Two-chord kids act the part for secondary

8th August 2003 at 01:00
Headteacher Roddy Renfrew can't help but smile as the pupils start strumming the chorus to Yellow Submarine.

Half an hour ago some had never even picked up a guitar, but two chords later they are playing a song they recognise. Mr Renfrew's enthusiasm is infectious.

Along the corridor another group of youngsters are also learning something new - how to punch each other in a variety of ways. The jab, the upper cut and the round house to be exact, but all without making any physical contact. This is the stage-fighting workshop.

The week-long summer school at Perth Grammar was part of a continuous programme which started in February aimed at boosting involvement in the performing arts. Students from the school and its 12 associated primaries enrolled to take part in a group known as the Perth Young Performers (PYP).

Margo Lennie, education and children's services convener, said:

"Our expressive arts co-ordinator, Edna Auld, had worked with this particular cluster of schools before and thought it was a great place to start. We sent letters out to primary teachers asking them to recommend students who would benefit from the scheme and also had meetings with parents. And then from February there was a weekly workshop after school."

Perth Young Performers is open to pupils from P6 to S2, and helps to ease the transition from primary to secondary. Mr Renfrew says: "By taking part in this programme they know there will be familiar faces when they come here and it makes them more confident."

It also has benefits for other teachers and older pupils. Sixth formers help out with the summer school and pupils who leave the group when they go into S3 are invited to help with activities throughout the year.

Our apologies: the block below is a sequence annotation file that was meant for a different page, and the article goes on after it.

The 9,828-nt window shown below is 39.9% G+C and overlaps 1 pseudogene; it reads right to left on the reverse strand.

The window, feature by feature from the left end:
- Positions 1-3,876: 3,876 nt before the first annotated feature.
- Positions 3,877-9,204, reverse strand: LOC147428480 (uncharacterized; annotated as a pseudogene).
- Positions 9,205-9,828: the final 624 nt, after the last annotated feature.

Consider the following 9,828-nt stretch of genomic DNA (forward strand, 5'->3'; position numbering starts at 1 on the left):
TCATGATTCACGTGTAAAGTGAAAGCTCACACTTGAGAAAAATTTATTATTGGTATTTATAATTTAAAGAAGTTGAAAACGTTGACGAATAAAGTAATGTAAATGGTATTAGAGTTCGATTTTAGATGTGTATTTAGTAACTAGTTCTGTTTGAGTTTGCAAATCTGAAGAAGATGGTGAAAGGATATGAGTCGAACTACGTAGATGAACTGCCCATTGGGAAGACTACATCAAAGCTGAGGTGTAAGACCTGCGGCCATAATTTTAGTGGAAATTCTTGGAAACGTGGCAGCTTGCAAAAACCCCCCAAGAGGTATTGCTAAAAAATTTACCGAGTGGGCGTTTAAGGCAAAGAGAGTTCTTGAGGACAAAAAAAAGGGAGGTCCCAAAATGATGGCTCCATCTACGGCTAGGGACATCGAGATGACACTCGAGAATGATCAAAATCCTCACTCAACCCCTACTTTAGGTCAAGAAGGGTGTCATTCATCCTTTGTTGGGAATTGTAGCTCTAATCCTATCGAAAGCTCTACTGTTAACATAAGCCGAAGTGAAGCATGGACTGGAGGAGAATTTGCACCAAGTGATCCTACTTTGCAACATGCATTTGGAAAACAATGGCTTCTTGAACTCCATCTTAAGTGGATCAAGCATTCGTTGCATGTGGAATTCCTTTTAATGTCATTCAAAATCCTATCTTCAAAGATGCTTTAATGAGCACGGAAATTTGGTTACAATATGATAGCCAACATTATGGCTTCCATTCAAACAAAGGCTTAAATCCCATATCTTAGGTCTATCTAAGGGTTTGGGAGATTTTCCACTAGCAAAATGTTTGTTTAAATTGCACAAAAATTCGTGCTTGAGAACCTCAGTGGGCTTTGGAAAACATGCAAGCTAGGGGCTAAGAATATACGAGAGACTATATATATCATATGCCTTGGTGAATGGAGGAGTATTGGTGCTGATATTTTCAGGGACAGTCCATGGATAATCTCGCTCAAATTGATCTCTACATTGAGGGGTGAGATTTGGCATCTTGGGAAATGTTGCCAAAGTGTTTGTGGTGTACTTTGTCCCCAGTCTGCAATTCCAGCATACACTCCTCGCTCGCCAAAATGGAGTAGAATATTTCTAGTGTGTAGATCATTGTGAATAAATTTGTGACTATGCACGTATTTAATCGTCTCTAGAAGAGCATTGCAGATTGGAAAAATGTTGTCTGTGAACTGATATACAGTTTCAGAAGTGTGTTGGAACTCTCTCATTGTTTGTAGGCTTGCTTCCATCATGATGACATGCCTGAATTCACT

Another advantage is that secondary teachers work with a different age group. "The kids get to see us in a different light and we see them in a different way," Mr Renfrew says. "As a secondary teacher it is easy to forget what primary kids are like. We tend to want to wrap them up in cotton wool and forget that they can be tough cookies, so this shows us their capabilities."

The summer school programme, devised by Mrs Auld, Mr Renfrew and Lilla Scott, drama director of PYP, included the core activities of music, dance and drama. New workshops included scriptwriting, street dance and hip-hop, lighting workshops, clowning and physical theatre and film and editing.

More than 70 youngsters took part. Stacey McGregor, aged 14, says: "It's good being around people who like the same things as you do. And because we are the oldest in the group the younger people look up to us and come and ask us questions. And it's nice because you feel like you are helping them and it makes you feel good."

Stacey wants to keep working with the stage management. "I'm going to help with the lighting and directing and you can learn about that on the summer school," she says.

"It's really good fun and you get to meet people from other schools," Samantha Burns, aged 13, says. "I like singing and acting and being part of PYP has given me more confidence."

Mrs Auld hopes to extend the programme to other schools. "There will be about 90 children in the group come September and there is now a waiting list."

* The 12 associated primaries are Auchtergaven, Balhousie, Logiealmond, Luncarty, Methven, Murthly, North Muirton, Pitcairn, Ruthvenfield, St Ninians, Stanley and Tulloch.

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